The Havoc Shield Blog
When the COVID-19 era began, many offices emptied out. Companies cancelled their coffee deliveries. They reduced the frequency of cleaning services. They even turned off cardkey access for some personnel transitioning permanently to remote work. And, they forgot to do their internal network scans for vulnerabilities. Oops.
Although we’re ok with the coffee, cleaning, and cardkey changes — the omission of internal network vulnerability scans is a mistake worth avoiding. Here’s why.
I.T. Asset Inventory is the log, spreadsheet, document, or database that keeps track of who in your company has which device(s). It can also extend beyond hardware sometimes, but today we’re going to focus on the hardware (laptops / workstations / tablets) type of asset tracking.
You already know where this is heading: nobody (and we know a lot of IT folks) loves spending time on catching up on a backlog of asset tracking work. So, that begs the question: does it matter? Should we bother with an asset inventory at all? Won’t employees just fundamentally know what hardware they’ve got in their possession, and keep us apprised of any changes or needs?
Probably. But that’s not the point.
If you are a Havoc Shield client, we hope you’ve rolled out an Incident Response Plan in the Policy Manager section of the platform. Whether you accept our battle-tested templates outright, or you choose to make some surgical modifications, it’s important to get the plan into the hands of those who will participate in it. You know the drill: planning for the worst, hoping for the best, as they say. If you aren’t a Havoc Shield client, we hope you’ve rolled out a similarly battle-tested plan.
With your plan in the hands of your team members, now is also a good time to talk about the hidden connection between Incident Response Plans and Talent Acquisition. Especially if you are at the type of company that we typically serve – angel-backed, venture-backed, and growth companies.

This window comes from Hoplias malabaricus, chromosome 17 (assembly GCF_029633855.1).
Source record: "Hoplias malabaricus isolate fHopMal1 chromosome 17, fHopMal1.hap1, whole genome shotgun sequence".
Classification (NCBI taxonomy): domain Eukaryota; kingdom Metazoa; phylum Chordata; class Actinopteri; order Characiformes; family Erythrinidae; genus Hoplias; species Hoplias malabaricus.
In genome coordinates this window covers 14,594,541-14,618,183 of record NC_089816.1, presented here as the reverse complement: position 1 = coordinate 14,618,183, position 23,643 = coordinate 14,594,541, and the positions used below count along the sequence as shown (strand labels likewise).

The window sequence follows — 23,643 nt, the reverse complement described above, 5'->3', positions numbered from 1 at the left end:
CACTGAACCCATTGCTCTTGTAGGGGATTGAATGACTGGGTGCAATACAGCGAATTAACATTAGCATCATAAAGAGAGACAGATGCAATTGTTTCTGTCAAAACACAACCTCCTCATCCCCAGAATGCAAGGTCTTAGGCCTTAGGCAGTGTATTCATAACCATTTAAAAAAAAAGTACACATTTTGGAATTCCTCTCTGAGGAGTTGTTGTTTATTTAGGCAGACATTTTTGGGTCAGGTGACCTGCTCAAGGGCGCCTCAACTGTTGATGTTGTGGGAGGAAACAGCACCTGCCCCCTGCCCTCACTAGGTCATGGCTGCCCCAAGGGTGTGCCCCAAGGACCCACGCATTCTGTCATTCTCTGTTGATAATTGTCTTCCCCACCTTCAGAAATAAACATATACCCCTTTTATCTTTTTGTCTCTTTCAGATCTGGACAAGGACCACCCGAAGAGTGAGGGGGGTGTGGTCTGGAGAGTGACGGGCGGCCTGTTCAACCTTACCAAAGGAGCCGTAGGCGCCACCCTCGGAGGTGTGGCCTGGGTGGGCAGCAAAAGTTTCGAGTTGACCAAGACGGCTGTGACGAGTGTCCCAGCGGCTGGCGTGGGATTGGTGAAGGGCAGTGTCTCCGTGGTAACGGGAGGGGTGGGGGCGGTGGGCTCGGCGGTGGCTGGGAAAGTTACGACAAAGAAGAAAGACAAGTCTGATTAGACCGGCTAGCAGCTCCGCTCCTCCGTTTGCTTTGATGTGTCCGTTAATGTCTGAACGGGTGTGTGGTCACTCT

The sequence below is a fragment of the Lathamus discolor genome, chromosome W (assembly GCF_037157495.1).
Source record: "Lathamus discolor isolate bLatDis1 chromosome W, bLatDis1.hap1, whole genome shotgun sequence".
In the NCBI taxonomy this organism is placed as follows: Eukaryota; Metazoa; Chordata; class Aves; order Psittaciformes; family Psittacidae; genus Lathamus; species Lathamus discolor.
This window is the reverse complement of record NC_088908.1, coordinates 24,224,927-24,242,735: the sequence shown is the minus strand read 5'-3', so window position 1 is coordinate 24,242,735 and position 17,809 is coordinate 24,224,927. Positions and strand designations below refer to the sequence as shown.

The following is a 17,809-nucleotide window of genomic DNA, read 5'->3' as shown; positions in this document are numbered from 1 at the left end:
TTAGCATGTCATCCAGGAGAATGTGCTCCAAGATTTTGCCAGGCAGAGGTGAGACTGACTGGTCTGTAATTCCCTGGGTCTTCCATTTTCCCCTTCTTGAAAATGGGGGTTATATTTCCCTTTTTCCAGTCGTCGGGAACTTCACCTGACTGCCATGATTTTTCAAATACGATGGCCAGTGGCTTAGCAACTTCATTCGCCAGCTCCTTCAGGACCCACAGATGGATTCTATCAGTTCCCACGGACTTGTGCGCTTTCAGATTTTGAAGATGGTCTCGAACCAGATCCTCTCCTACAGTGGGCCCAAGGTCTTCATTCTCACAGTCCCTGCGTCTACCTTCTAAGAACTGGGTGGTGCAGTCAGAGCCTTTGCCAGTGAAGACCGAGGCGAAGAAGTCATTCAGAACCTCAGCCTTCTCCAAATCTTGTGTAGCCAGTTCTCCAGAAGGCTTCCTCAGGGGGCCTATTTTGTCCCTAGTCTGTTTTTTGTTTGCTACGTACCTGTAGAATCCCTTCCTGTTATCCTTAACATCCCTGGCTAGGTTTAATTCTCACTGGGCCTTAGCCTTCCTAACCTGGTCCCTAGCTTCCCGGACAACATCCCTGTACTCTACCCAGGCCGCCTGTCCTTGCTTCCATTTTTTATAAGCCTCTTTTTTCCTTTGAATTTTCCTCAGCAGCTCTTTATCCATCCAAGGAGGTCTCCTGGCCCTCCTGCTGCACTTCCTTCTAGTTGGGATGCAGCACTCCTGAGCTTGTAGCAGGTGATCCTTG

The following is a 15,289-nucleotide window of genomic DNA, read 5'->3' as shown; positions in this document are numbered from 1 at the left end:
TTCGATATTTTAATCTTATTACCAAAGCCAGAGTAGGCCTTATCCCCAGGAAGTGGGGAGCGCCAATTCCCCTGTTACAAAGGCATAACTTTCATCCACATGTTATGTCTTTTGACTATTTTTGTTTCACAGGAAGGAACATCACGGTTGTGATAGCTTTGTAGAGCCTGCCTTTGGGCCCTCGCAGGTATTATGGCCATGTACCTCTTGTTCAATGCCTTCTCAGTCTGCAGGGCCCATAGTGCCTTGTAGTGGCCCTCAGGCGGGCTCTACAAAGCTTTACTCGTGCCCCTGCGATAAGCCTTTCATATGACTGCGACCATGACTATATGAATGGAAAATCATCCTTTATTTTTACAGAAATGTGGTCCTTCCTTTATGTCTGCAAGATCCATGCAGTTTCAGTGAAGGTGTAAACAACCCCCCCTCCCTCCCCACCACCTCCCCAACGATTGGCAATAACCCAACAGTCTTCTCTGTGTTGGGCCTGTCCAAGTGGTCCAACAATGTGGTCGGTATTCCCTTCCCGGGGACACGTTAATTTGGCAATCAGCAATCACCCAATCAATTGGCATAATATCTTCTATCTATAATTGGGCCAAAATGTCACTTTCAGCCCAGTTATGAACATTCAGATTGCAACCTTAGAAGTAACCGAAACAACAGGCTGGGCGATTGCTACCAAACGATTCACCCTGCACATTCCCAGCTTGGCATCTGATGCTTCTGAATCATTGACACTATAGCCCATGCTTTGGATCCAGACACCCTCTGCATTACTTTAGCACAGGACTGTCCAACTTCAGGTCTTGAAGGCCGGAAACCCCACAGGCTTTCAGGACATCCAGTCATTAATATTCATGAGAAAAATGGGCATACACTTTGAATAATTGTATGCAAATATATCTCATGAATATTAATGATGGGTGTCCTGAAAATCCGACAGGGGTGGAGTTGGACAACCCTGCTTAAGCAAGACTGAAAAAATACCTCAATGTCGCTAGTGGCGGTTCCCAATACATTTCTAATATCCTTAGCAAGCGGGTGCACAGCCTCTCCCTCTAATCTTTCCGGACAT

Every day we talk with small businesses struggling with enterprise security questionnaires. And every day we hear some of the same underlying anxieties… What if I don’t have everything the enterprise asked for? What if I don’t have SOC 2? Should I elaborate on this answer? Should I attach supporting evidence for that question? For ventures that haven’t been through the enterprise security questionnaire process before, the process can feel arbitrary, cumbersome, and ambiguous. This article has five of our top “easy wins” for saving time and frustration when filling out an enterprise security questionnaire.
If you are a loyal follower of this blog and are reading this when it is hot-off-the-presses, the weekend is upon us — and one thing that means, is that a whole bunch of Shadow IT is about to be born. We’ve covered Shadow IT before on this blog, but today’s post is different. It’s about — specifically — why weekends are an extremely common time for Shadow IT to expand.
Welcome to the insecure email hall of fame. What we’re about to show you is a real email. From this week. Sent from a bank to a client.